P53 is a gene that produces a protein known as the guardian of the genome. It is the most common gene mutation found in about 50% of all cancers. P53 is a type of tumor suppressor gene that encodes for a protein that inhibits the development and growth of tumors. The main function is to repair DNA in order to prevent altered DNA. When the DNA damage is too extensive to be repaired, P53 protein signals cells to undergo apoptosis. Nutrients that act as agonists of P53 include lemons and those in the mint family.

I mentioned Myrcene above relating to agonistic activity on IFN gamma expression and Natural Killer cell activity. Myrcene is also found in Cannabis and is the most abundant monoterpene in the plant, therefore Cannabis is a great source of this component. Recall that IFN gamma is a cytokine that triggers a cellular response to viral, bacterial and parasitic infections, but also has important immunoregulatory functions. Its activation potentiates anti- tumor effect of cells including Natural Killer cells. This at a genetic level is of importance to cancer prevention.

In summary, genomic analysis can be a powerful tool in creating personalized diet and lifestyle plans in complementary cancer care. Raw data acquisition is relatively simple, and because of the availability of instruments like OPUS23 we can generate more accurate plans for our patients which can be measured with laboratory tests such as DNA oxidative damage, glutathione and Natural Killer cell profiles. I recommend that all cancer patients consider using these tools.

About OPUS23 software

Rather than just looking at the function of a handful of pre-determined SNPs without any associated research (and no way of knowing why the report chooses one form of the SNP to be listed as the risk over another form), Opus23 is a learning tool which allows the user multiple ways of visualizing the raw data of (currently) over 3,400 hand-curated SNPs by expert editors, most of which contain additional information and research by the editors about the SNP and gene, allowing the doctor to create user-defined reports tailored specifically to the patient’s presenting problems as well as creating custom templates for favorite scenarios or using templates produced by colleagues using the program. A multi-function cross-platform search enables the user to find relevance in complex algorithms, tissue-based activity of potentially compromised enzymes, protein-protein interactome, metabolic pathways with imputed gene function level, ClinVar and GWAS databases, all based on peer-reviewed studies and under constant editorial review. A tailored protocol can be curated for any of the current list of 3,426 genes influenced by 1,112 agents as reported in 2,192 hand-curated PubMed citations of interactions between genes and natural agents, classified by type of study (human, animal or in vitro). A new development which will be launched as soon as the labs make it available is the ability to upload other test data such as organic acid test results and view the interaction with the DNA raw data. This innovation, especially being linked to scientific studies is a powerful tool.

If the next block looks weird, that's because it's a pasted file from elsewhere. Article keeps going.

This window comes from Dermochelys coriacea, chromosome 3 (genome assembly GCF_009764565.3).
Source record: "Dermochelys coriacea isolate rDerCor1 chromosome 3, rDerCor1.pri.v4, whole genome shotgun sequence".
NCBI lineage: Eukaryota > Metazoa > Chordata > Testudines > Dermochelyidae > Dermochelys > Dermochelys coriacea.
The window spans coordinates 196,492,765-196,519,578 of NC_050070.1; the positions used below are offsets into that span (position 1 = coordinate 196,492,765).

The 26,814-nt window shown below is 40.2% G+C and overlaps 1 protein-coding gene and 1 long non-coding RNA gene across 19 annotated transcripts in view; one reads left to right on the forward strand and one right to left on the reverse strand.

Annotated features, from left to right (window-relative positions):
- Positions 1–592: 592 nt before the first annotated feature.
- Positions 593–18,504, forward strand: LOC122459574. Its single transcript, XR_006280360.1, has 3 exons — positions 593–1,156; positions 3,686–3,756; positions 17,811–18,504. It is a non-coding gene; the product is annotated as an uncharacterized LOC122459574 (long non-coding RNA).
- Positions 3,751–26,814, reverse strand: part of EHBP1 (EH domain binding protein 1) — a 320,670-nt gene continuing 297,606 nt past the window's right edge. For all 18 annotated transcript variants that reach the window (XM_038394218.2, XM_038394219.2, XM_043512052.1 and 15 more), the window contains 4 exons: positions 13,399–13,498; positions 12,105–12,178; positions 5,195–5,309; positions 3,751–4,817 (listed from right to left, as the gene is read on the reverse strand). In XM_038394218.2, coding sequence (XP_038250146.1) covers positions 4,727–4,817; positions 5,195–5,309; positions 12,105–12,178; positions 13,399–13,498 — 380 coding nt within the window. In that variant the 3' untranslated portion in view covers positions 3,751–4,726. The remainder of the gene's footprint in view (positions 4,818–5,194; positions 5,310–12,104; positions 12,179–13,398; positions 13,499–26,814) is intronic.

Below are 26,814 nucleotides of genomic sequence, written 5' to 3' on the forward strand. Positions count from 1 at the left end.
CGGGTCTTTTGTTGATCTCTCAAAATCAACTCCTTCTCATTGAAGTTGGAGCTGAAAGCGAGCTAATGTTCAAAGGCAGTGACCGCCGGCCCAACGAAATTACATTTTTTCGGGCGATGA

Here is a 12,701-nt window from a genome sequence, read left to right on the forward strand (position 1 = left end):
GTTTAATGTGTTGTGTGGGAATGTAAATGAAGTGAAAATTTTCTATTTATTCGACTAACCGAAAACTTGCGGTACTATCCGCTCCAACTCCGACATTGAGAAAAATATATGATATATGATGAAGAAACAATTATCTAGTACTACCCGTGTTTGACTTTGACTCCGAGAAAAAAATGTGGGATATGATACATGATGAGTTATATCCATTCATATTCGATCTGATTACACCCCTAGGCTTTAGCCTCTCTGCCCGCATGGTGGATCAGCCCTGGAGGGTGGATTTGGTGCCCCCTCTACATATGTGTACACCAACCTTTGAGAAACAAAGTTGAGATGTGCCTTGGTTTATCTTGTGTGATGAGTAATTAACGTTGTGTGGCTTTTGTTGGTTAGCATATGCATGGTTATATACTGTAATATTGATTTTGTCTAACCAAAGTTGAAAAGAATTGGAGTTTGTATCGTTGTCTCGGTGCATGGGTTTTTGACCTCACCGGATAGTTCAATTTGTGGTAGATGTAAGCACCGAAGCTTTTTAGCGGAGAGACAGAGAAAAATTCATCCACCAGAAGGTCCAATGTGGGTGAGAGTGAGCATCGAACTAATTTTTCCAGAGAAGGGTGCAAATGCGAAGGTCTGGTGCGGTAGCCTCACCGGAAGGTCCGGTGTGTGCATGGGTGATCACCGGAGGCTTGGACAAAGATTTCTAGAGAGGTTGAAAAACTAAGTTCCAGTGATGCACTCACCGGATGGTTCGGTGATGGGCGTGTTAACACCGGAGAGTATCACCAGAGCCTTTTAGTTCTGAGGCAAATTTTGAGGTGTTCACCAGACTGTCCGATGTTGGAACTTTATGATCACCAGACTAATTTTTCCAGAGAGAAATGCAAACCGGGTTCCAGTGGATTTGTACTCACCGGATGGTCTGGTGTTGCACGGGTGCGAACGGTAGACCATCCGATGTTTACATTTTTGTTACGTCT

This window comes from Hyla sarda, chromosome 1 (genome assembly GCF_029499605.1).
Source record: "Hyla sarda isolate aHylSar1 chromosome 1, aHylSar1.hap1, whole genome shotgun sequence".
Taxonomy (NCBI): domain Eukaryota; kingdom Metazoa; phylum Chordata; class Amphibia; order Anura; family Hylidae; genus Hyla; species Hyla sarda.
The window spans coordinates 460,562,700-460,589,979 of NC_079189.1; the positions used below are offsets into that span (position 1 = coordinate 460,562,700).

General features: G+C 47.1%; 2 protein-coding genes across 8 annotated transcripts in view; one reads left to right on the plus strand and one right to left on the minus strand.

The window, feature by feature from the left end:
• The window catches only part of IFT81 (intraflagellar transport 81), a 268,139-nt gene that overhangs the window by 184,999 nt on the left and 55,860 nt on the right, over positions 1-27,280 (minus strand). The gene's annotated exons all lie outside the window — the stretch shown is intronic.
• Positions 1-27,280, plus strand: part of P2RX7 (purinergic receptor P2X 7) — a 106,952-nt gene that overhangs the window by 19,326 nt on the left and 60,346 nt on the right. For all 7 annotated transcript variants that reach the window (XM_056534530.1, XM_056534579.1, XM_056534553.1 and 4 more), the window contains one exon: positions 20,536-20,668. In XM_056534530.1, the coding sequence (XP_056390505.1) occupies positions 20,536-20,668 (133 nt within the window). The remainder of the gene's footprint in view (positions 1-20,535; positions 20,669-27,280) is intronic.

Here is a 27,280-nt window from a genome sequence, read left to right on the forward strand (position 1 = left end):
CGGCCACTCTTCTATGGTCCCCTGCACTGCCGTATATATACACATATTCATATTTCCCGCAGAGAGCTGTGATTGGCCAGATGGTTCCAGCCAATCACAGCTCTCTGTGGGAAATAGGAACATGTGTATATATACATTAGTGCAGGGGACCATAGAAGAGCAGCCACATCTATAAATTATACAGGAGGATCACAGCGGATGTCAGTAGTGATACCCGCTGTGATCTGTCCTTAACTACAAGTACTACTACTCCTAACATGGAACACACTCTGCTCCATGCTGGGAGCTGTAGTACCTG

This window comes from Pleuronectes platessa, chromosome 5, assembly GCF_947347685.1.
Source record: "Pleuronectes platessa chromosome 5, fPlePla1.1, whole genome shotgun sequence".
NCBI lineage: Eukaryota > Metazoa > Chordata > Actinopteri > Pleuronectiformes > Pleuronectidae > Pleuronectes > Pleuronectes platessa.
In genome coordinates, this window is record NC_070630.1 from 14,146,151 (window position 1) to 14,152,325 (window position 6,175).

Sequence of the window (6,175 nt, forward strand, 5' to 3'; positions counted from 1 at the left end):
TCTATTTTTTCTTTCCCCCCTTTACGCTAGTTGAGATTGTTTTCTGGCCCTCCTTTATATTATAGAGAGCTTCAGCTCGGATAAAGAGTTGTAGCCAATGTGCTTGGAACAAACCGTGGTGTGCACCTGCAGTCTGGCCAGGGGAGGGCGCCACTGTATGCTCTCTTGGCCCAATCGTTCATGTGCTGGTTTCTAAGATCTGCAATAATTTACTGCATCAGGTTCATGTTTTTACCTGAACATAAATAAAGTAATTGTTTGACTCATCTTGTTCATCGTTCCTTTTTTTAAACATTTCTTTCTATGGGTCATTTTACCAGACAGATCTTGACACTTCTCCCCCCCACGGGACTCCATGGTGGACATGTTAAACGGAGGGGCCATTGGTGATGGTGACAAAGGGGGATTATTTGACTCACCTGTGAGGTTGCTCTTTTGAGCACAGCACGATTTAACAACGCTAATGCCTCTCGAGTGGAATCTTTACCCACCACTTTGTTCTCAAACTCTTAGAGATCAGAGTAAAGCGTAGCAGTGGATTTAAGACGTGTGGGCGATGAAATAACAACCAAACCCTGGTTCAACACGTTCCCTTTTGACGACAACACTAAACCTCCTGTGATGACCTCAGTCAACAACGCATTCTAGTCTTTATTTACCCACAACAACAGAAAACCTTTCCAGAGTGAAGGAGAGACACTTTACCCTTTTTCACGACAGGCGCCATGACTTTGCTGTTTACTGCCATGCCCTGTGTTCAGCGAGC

Dr. Lisa A. Price, ND is a licensed clinician specializing in complementary cancer care and culinary nutrition, National Institute of Health Research Fellow, and author of three books (Demos Health Inc., and adjunct faculty at Bastyr University. She is a certified expert curator of OPUS23 software.